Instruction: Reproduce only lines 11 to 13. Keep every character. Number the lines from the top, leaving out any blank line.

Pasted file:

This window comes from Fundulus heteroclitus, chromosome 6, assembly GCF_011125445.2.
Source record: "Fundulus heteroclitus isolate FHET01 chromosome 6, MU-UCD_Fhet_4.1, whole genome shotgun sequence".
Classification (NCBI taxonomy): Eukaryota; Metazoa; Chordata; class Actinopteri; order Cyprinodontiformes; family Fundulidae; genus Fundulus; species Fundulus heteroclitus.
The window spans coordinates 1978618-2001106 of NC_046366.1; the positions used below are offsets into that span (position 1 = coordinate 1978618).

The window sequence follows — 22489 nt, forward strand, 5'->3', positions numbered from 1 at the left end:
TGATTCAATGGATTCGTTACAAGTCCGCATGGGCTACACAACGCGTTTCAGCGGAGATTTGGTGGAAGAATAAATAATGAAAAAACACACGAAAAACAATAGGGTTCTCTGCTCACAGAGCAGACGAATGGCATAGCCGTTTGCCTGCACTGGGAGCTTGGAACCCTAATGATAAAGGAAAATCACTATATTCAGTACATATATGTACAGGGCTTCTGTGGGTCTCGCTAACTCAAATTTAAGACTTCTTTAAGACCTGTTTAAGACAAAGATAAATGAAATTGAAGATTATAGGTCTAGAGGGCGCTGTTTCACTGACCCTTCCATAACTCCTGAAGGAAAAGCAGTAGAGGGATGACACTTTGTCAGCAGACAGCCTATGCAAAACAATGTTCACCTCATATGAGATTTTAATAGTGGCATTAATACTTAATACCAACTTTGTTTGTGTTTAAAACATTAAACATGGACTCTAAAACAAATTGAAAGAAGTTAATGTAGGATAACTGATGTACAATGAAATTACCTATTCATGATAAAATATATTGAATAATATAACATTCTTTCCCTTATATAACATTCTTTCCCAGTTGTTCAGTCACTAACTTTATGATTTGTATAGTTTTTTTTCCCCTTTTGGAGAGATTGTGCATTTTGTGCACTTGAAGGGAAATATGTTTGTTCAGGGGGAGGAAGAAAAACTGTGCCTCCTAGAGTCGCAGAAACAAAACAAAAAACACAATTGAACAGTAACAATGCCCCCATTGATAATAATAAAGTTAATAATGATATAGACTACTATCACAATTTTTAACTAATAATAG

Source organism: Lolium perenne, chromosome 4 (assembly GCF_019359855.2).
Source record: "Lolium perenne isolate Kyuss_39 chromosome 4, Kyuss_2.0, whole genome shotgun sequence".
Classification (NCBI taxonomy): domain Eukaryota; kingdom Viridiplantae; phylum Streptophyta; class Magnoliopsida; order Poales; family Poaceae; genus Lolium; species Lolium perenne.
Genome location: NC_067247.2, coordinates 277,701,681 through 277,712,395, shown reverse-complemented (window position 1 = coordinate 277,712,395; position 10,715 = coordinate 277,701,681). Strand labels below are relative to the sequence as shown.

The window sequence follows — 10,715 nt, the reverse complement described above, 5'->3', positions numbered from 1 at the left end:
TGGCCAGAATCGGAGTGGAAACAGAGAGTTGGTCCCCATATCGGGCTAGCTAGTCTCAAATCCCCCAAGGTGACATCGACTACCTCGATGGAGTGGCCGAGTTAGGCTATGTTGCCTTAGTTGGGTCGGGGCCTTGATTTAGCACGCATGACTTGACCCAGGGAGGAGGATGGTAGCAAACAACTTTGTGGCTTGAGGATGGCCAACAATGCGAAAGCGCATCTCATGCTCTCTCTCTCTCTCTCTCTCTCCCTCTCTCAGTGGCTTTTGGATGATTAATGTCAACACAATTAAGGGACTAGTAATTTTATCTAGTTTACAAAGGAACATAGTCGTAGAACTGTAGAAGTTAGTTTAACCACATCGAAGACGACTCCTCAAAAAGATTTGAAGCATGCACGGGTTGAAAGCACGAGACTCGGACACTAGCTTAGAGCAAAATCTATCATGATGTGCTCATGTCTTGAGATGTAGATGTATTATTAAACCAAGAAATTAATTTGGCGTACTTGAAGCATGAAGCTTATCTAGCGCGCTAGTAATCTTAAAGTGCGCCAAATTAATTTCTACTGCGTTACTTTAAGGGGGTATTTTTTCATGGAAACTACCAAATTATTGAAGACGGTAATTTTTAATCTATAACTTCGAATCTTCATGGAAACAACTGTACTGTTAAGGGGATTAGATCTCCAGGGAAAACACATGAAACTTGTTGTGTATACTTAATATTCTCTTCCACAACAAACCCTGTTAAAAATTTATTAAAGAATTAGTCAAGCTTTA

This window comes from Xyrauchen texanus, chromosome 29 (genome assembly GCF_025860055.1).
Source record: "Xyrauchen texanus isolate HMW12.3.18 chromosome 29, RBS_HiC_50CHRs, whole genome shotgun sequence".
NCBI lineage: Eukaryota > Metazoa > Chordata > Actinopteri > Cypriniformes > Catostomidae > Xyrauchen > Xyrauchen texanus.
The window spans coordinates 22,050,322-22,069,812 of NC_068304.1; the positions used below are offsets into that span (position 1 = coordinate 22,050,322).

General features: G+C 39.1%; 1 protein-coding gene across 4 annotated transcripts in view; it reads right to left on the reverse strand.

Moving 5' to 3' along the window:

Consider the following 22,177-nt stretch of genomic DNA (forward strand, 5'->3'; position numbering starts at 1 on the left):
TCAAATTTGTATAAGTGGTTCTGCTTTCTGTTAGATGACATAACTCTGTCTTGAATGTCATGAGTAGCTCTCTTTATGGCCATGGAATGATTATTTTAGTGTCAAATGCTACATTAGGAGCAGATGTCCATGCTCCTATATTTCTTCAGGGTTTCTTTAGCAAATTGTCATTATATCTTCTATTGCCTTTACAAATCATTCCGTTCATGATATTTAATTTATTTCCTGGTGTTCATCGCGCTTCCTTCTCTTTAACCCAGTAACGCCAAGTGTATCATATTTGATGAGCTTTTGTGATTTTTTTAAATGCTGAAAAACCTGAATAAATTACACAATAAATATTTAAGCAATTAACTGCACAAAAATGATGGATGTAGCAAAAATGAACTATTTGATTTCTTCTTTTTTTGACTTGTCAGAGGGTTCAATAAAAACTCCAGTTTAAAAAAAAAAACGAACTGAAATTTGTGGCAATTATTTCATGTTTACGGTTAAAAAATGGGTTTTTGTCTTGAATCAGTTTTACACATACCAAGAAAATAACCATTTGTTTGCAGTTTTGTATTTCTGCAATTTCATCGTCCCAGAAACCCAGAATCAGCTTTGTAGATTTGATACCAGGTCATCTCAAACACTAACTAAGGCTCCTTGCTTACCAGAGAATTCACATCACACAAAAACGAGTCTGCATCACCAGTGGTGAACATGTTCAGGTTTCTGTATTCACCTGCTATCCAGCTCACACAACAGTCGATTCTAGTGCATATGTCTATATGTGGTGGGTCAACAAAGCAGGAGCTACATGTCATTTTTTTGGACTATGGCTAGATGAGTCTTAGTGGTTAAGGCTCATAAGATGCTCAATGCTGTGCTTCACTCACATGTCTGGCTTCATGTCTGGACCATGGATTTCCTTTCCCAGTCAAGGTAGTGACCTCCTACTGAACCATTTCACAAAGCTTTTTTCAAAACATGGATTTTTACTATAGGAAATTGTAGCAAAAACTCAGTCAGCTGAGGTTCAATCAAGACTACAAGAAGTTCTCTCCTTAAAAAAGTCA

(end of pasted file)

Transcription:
The window sequence follows — 10,715 nt, the reverse complement described above, 5'->3', positions numbered from 1 at the left end:
TGGCCAGAATCGGAGTGGAAACAGAGAGTTGGTCCCCATATCGGGCTAGCTAGTCTCAAATCCCCCAAGGTGACATCGACTACCTCGATGGAGTGGCCGAGTTAGGCTATGTTGCCTTAGTTGGGTCGGGGCCTTGATTTAGCACGCATGACTTGACCCAGGGAGGAGGATGGTAGCAAACAACTTTGTGGCTTGAGGATGGCCAACAATGCGAAAGCGCATCTCATGCTCTCTCTCTCTCTCTCTCTCTCCCTCTCTCAGTGGCTTTTGGATGATTAATGTCAACACAATTAAGGGACTAGTAATTTTATCTAGTTTACAAAGGAACATAGTCGTAGAACTGTAGAAGTTAGTTTAACCACATCGAAGACGACTCCTCAAAAAGATTTGAAGCATGCACGGGTTGAAAGCACGAGACTCGGACACTAGCTTAGAGCAAAATCTATCATGATGTGCTCATGTCTTGAGATGTAGATGTATTATTAAACCAAGAAATTAATTTGGCGTACTTGAAGCATGAAGCTTATCTAGCGCGCTAGTAATCTTAAAGTGCGCCAAATTAATTTCTACTGCGTTACTTTAAGGGGGTATTTTTTCATGGAAACTACCAAATTATTGAAGACGGTAATTTTTAATCTATAACTTCGAATCTTCATGGAAACAACTGTACTGTTAAGGGGATTAGATCTCCAGGGAAAACACATGAAACTTGTTGTGTATACTTAATATTCTCTTCCACAACAAACCCTGTTAAAAATTTATTAAAGAATTAGTCAAGCTTTA

This window comes from Xyrauchen texanus, chromosome 29 (genome assembly GCF_025860055.1).